Problem 1) √4 - x = -2

x -2 x -2

Problem 2) √x + 2 - x = 0

Was confused on the answers; please re-advise

Problem 1) √4 - x = -2

x -2 x -2

Problem 2) √x + 2 - x = 0

Was confused on the answers; please re-advise

Tutors, sign in to answer this question.

sqrt(4) = 2.

For 2 - x/(x-2) = -2/(x-2) start by multiplying through by (x-2) to get the variable out of the denominator. This gives:

2*(x-2) - x = -2. Expand this out, then combine the constant terms on one side and variable terms on the other.

2*x - 2*2 - x = -2

2*x - x = 4 - 2 Factor out the coefficients in front of x

(2-1)*x = 2 Divide to isolate x

x = 2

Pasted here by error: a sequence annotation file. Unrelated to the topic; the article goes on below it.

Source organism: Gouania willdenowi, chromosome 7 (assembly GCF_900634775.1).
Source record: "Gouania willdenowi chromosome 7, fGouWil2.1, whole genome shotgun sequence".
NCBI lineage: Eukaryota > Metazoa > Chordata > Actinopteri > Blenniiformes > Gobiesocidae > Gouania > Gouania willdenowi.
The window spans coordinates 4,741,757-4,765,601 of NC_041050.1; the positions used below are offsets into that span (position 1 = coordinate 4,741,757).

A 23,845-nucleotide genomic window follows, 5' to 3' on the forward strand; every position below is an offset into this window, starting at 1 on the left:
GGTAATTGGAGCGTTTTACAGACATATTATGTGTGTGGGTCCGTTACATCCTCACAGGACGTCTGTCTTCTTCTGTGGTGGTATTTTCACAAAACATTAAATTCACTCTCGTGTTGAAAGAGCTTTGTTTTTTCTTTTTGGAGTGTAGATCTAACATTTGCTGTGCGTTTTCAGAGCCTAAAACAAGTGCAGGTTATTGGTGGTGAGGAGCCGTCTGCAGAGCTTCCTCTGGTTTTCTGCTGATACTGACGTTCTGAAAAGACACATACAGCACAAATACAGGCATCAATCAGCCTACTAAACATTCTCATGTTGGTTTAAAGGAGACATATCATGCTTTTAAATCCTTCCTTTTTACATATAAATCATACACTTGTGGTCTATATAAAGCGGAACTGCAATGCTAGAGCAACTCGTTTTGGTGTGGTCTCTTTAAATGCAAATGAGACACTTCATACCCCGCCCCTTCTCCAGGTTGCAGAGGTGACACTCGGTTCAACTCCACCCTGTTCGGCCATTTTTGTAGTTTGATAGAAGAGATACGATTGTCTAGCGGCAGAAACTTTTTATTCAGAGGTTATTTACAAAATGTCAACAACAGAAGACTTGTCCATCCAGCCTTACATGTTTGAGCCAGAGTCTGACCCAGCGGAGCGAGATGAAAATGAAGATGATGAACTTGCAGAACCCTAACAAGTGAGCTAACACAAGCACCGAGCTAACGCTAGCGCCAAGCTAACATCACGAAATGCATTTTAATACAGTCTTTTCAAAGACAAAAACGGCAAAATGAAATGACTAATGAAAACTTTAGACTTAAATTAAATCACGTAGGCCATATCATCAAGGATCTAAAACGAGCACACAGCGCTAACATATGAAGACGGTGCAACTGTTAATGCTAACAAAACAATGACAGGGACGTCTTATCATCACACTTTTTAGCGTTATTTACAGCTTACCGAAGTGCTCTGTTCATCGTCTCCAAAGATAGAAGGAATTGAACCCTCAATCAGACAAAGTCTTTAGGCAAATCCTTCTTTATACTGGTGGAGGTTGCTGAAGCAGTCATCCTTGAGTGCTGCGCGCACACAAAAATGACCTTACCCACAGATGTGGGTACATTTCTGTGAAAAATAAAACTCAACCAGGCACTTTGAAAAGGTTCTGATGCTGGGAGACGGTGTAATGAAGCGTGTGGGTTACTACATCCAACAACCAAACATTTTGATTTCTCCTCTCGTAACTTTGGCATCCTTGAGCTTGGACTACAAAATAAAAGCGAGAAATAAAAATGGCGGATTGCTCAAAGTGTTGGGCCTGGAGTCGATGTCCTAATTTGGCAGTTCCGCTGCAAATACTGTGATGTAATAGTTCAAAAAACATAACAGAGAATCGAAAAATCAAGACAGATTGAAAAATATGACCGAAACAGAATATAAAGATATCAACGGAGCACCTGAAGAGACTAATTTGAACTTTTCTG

If you set x = 2 in the original equation, the result is to divide by 0 so it is not a valid solution.

For sqrt(x) + 2 - x = 0, I like to do this with a substitution by defining another variable y = sqrt(x).

The new equation becomes

y + 2 - y^{2} = 0, multiply by -1

y^{2} -y - 2 = 0

(y-2)(y+1) = 0

y = 2, -1

Since y = sqrt(x), x = y^2, so:

x = 4, 1

However, plugging these back into the original equation shows that only x =4 is a valid solution. This is because the sqrt(x) cannot equal (-1).

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